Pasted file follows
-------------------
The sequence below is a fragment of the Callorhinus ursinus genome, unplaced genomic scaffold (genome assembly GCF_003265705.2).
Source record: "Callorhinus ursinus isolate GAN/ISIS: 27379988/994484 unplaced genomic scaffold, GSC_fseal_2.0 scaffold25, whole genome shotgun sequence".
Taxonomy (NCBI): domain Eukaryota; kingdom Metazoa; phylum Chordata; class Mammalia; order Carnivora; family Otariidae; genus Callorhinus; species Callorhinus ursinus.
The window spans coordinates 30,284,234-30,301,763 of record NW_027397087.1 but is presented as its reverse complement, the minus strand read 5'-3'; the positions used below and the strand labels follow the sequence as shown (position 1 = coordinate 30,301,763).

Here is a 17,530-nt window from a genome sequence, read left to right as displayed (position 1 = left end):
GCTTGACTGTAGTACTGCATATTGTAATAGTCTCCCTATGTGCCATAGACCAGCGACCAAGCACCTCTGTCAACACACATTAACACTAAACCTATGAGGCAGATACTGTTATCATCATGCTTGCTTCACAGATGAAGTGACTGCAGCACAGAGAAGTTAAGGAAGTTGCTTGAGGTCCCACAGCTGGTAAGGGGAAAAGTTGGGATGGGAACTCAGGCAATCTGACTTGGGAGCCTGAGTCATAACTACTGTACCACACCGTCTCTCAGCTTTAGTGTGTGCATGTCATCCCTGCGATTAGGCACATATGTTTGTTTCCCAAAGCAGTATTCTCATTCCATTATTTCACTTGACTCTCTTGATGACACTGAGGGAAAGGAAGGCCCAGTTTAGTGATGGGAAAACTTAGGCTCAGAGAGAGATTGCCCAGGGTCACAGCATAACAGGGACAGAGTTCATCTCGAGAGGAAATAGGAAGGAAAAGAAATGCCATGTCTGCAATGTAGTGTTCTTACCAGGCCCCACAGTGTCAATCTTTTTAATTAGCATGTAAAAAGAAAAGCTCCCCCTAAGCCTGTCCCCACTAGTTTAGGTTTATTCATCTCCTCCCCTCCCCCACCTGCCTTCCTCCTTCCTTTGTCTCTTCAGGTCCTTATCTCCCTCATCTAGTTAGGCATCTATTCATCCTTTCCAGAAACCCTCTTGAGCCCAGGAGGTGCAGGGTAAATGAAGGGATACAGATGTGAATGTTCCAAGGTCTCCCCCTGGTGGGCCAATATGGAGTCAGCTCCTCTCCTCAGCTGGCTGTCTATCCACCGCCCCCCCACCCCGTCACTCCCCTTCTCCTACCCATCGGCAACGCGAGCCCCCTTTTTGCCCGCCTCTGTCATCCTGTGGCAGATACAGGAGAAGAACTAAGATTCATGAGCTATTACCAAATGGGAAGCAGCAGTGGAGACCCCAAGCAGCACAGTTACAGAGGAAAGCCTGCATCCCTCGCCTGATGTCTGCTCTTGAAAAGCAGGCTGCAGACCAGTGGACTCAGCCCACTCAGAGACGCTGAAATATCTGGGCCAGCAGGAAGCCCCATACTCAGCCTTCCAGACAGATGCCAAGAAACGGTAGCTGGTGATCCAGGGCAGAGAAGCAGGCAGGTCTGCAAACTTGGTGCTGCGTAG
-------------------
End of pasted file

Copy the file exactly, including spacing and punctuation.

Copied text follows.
The sequence below is a fragment of the Callorhinus ursinus genome, unplaced genomic scaffold (genome assembly GCF_003265705.2).
Source record: "Callorhinus ursinus isolate GAN/ISIS: 27379988/994484 unplaced genomic scaffold, GSC_fseal_2.0 scaffold25, whole genome shotgun sequence".
Taxonomy (NCBI): domain Eukaryota; kingdom Metazoa; phylum Chordata; class Mammalia; order Carnivora; family Otariidae; genus Callorhinus; species Callorhinus ursinus.
The window spans coordinates 30,284,234-30,301,763 of record NW_027397087.1 but is presented as its reverse complement, the minus strand read 5'-3'; the positions used below and the strand labels follow the sequence as shown (position 1 = coordinate 30,301,763).

Here is a 17,530-nt window from a genome sequence, read left to right as displayed (position 1 = left end):
GCTTGACTGTAGTACTGCATATTGTAATAGTCTCCCTATGTGCCATAGACCAGCGACCAAGCACCTCTGTCAACACACATTAACACTAAACCTATGAGGCAGATACTGTTATCATCATGCTTGCTTCACAGATGAAGTGACTGCAGCACAGAGAAGTTAAGGAAGTTGCTTGAGGTCCCACAGCTGGTAAGGGGAAAAGTTGGGATGGGAACTCAGGCAATCTGACTTGGGAGCCTGAGTCATAACTACTGTACCACACCGTCTCTCAGCTTTAGTGTGTGCATGTCATCCCTGCGATTAGGCACATATGTTTGTTTCCCAAAGCAGTATTCTCATTCCATTATTTCACTTGACTCTCTTGATGACACTGAGGGAAAGGAAGGCCCAGTTTAGTGATGGGAAAACTTAGGCTCAGAGAGAGATTGCCCAGGGTCACAGCATAACAGGGACAGAGTTCATCTCGAGAGGAAATAGGAAGGAAAAGAAATGCCATGTCTGCAATGTAGTGTTCTTACCAGGCCCCACAGTGTCAATCTTTTTAATTAGCATGTAAAAAGAAAAGCTCCCCCTAAGCCTGTCCCCACTAGTTTAGGTTTATTCATCTCCTCCCCTCCCCCACCTGCCTTCCTCCTTCCTTTGTCTCTTCAGGTCCTTATCTCCCTCATCTAGTTAGGCATCTATTCATCCTTTCCAGAAACCCTCTTGAGCCCAGGAGGTGCAGGGTAAATGAAGGGATACAGATGTGAATGTTCCAAGGTCTCCCCCTGGTGGGCCAATATGGAGTCAGCTCCTCTCCTCAGCTGGCTGTCTATCCACCGCCCCCCCACCCCGTCACTCCCCTTCTCCTACCCATCGGCAACGCGAGCCCCCTTTTTGCCCGCCTCTGTCATCCTGTGGCAGATACAGGAGAAGAACTAAGATTCATGAGCTATTACCAAATGGGAAGCAGCAGTGGAGACCCCAAGCAGCACAGTTACAGAGGAAAGCCTGCATCCCTCGCCTGATGTCTGCTCTTGAAAAGCAGGCTGCAGACCAGTGGACTCAGCCCACTCAGAGACGCTGAAATATCTGGGCCAGCAGGAAGCCCCATACTCAGCCTTCCAGACAGATGCCAAGAAACGGTAGCTGGTGATCCAGGGCAGAGAAGCAGGCAGGTCTGCAAACTTGGTGCTGCGTAG